FanDuel and DraftKings prepare legislative push in New York
ALBANY — Daily fantasy sports site are preparing for a legislative push, retaining some of New York’s most prominent lobbyists in the wake of Attorney General Eric Schneiderman’s determination that the companies were facilitating illegal gambling.
A day after Schneiderman, a Democrat, sent DraftKings and FanDuel cease-and-desist letters last week, the companies jointly signed Steve Harris of Cordo & Company to a $9,500-a-month contract. It's the second firm that the companies, working with the Fantasy Sports Trade Association, have retained. The three signed a $7,500-a-month retainer with the Parkside Group in August.
The new muscle in New York is on top of the advisers that have already been helping the companies on a national scale. FanDuel hired Marc La Vorgna — who served as a spokesman for former New York City mayor Michael Bloomberg — in October to help with messaging. The company has also retained Bradley Tusk, who ran Bloomberg's 2009 re-election campaign, to do grassroots campaign work, which included a Friday morning rally outside Schneiderman's offices in Lower Manhattan.
Spokespeople for both FanDuel and DraftKings declined to comment on their legislative strategy, and are currently focusing on a legal response to the attorney general's effort. On Friday, the companies filed petitions to stave off Schneiderman's decision.
But both sides seem to be bracing for a policy push.
Speaking Thursday at a POLITICO event, Schneiderman said the State Constitution is "pretty clear" on the issue, and essentially challenged FanDuel and DraftKings to change the law if they do not like it.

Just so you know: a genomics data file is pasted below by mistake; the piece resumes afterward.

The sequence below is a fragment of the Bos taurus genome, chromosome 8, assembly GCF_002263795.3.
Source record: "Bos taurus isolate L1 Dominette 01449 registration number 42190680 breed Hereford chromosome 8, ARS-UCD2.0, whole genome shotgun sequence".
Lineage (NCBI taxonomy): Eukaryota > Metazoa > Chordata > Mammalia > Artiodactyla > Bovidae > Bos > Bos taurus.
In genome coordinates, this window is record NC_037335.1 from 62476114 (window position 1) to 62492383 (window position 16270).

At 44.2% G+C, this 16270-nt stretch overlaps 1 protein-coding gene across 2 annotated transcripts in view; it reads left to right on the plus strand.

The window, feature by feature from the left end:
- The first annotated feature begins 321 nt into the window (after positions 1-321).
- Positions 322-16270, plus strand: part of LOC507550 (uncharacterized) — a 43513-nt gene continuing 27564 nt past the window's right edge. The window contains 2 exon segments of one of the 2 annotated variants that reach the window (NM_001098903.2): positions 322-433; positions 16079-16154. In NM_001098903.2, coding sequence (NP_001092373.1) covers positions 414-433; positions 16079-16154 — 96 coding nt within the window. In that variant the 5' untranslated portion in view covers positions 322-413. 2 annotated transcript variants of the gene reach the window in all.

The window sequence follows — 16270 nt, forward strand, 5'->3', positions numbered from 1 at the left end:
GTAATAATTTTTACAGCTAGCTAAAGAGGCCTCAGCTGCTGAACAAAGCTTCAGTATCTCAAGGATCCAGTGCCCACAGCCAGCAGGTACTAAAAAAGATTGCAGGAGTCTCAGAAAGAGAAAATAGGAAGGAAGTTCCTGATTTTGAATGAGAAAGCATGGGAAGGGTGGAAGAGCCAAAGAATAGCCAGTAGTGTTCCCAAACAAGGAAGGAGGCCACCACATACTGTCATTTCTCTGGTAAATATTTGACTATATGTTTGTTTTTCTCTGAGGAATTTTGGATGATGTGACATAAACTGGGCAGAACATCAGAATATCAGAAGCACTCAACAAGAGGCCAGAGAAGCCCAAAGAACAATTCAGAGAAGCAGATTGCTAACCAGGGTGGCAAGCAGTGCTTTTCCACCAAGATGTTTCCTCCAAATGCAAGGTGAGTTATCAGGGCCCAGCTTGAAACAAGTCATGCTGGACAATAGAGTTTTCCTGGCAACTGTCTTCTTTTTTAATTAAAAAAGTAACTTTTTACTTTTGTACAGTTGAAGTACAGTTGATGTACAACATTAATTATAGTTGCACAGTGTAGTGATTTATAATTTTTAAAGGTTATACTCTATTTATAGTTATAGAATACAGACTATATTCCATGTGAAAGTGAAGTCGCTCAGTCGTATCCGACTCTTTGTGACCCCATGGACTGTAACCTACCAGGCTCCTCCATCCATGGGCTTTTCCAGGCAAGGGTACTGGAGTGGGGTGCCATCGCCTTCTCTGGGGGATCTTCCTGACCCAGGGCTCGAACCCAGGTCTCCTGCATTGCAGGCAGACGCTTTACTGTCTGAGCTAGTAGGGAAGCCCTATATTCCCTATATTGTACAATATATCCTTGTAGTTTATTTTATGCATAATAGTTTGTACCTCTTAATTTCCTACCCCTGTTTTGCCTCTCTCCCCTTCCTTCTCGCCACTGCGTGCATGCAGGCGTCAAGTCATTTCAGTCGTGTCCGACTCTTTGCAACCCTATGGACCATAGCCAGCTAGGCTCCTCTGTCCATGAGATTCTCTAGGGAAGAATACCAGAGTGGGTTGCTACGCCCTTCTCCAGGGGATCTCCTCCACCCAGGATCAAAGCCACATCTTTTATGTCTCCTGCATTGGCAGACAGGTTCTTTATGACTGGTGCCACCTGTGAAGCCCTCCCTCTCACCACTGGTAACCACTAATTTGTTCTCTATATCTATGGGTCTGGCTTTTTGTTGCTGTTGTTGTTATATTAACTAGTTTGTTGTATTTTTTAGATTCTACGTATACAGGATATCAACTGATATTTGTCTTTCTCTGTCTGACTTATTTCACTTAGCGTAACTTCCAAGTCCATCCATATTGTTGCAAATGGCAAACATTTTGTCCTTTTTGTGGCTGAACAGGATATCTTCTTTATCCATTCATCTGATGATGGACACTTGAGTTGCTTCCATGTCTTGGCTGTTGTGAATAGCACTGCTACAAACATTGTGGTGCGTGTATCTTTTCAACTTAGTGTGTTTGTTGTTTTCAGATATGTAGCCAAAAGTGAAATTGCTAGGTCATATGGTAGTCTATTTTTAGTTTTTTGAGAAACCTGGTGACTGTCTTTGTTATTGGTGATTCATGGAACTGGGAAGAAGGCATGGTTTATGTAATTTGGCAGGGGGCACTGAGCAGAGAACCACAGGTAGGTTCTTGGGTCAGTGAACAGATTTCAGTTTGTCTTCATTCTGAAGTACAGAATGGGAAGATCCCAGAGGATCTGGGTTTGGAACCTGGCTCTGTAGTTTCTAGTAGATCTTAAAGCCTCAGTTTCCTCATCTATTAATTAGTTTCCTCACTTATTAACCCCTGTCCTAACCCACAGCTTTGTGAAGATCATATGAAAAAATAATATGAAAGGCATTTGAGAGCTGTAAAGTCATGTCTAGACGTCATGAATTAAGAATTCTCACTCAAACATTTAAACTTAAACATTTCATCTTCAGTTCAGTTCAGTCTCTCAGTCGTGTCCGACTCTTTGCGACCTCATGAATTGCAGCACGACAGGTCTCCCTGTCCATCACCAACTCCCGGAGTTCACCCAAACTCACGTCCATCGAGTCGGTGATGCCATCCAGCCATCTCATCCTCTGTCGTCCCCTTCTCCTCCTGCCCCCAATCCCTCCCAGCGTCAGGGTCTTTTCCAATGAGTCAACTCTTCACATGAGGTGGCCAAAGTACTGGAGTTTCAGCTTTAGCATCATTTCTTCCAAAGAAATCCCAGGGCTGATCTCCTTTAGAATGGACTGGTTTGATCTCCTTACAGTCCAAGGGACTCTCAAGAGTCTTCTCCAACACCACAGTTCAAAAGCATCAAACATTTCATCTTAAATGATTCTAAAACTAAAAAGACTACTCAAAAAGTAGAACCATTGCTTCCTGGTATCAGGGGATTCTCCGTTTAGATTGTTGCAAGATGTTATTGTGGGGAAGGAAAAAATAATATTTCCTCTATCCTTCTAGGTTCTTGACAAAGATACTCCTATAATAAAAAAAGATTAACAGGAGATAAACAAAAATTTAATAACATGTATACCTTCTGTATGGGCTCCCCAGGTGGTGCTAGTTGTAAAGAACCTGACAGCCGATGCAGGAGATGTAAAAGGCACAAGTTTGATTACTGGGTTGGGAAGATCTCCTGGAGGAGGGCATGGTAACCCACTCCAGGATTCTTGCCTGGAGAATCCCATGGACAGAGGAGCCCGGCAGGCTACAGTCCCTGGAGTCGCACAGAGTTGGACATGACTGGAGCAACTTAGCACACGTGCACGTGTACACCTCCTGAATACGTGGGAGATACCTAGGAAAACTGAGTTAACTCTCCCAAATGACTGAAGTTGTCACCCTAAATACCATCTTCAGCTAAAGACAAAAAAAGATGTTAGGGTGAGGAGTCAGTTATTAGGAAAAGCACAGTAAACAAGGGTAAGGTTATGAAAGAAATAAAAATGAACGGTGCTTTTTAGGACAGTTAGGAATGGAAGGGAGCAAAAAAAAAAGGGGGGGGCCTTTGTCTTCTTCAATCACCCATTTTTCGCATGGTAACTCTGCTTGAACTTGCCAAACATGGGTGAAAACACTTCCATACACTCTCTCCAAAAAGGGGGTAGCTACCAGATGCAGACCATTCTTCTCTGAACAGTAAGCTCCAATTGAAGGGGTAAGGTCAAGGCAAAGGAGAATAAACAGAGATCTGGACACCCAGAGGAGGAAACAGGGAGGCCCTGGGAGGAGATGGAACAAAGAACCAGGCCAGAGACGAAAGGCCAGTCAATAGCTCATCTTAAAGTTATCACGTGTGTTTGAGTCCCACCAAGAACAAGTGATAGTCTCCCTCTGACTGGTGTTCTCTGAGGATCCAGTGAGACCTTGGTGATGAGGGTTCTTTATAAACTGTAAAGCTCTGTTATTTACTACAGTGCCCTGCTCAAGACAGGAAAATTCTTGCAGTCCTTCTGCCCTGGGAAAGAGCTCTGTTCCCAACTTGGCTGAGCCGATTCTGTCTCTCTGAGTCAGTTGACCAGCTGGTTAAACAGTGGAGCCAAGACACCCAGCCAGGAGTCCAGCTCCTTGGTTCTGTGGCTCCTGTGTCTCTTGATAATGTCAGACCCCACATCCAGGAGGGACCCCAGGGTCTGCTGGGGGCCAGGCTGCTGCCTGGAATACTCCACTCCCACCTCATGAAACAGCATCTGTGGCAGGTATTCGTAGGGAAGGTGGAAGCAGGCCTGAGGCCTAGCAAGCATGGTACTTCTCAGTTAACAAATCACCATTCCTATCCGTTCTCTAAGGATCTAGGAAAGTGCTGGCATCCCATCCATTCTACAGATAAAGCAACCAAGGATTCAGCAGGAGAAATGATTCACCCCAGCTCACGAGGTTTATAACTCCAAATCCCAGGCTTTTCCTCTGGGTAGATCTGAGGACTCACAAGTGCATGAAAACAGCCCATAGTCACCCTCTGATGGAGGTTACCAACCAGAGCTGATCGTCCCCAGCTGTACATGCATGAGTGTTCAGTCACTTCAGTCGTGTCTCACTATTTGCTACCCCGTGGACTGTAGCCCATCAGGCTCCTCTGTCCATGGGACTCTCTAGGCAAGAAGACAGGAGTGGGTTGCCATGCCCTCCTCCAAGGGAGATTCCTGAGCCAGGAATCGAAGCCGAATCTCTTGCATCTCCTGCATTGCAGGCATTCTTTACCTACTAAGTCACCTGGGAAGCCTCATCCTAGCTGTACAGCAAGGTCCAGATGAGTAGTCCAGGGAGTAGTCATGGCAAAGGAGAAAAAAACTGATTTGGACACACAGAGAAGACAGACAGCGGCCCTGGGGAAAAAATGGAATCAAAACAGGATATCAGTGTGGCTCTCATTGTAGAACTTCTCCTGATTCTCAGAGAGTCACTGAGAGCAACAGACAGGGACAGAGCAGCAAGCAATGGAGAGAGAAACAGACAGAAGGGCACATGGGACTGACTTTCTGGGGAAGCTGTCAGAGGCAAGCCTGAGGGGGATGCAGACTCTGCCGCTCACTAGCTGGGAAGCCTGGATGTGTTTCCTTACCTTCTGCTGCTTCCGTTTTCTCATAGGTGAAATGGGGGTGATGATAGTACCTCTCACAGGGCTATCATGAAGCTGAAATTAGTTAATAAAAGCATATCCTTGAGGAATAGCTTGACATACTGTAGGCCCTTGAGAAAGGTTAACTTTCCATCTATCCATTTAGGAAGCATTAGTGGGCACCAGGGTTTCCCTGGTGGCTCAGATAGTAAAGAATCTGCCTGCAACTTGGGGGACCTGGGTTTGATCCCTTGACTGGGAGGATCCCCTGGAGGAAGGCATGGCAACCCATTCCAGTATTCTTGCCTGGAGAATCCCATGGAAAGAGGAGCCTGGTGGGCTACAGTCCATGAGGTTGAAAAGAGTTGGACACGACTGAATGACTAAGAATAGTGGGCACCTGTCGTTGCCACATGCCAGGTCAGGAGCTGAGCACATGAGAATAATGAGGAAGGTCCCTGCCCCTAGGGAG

"I'm happy to give them the phone numbers of the governor and the leaders of the Legislature, but that's where they should be headed," he said.
A spokesman for the State Gaming Commission, which oversees the state lottery as well as horse racing and New York's nascent casinos, said its commissioners asked for an explanation of “how does [DFS] fit into the Gaming Commission's regulatory role, and a full explanation of why it doesn't as we sit here today.”
On Wednesday, FanDuel CEO Nigel Eccles told reporters on a conference call that it would lobby as necessary — in New York and elsewhere.
“What we've seen in other legislatures is more of an engagement with the company. … That seems to be more of the direction of travel. That's certainly what we think is the appropriate approach,” he said. “We're trying to address it appropriately. We want to make sure our players' voice is heard. There may be 50 million of them, but they maybe don't know the right way to get to their legislator, so we want to be out there helping them.”
It's not clear whether the DFS companies would need to amend the State Constitution — which prohibits all gambling except for a small list of exceptions — in a process that could take several years, or simply change state laws by passing a bill through the Legislature. Company spokespeople would not detail that strategy (because they insist their service is currently legal) and Schneiderman on Thursday declined to weigh in on what would be needed, suggesting the company has a "phalanx of lawyers" who could answer that question.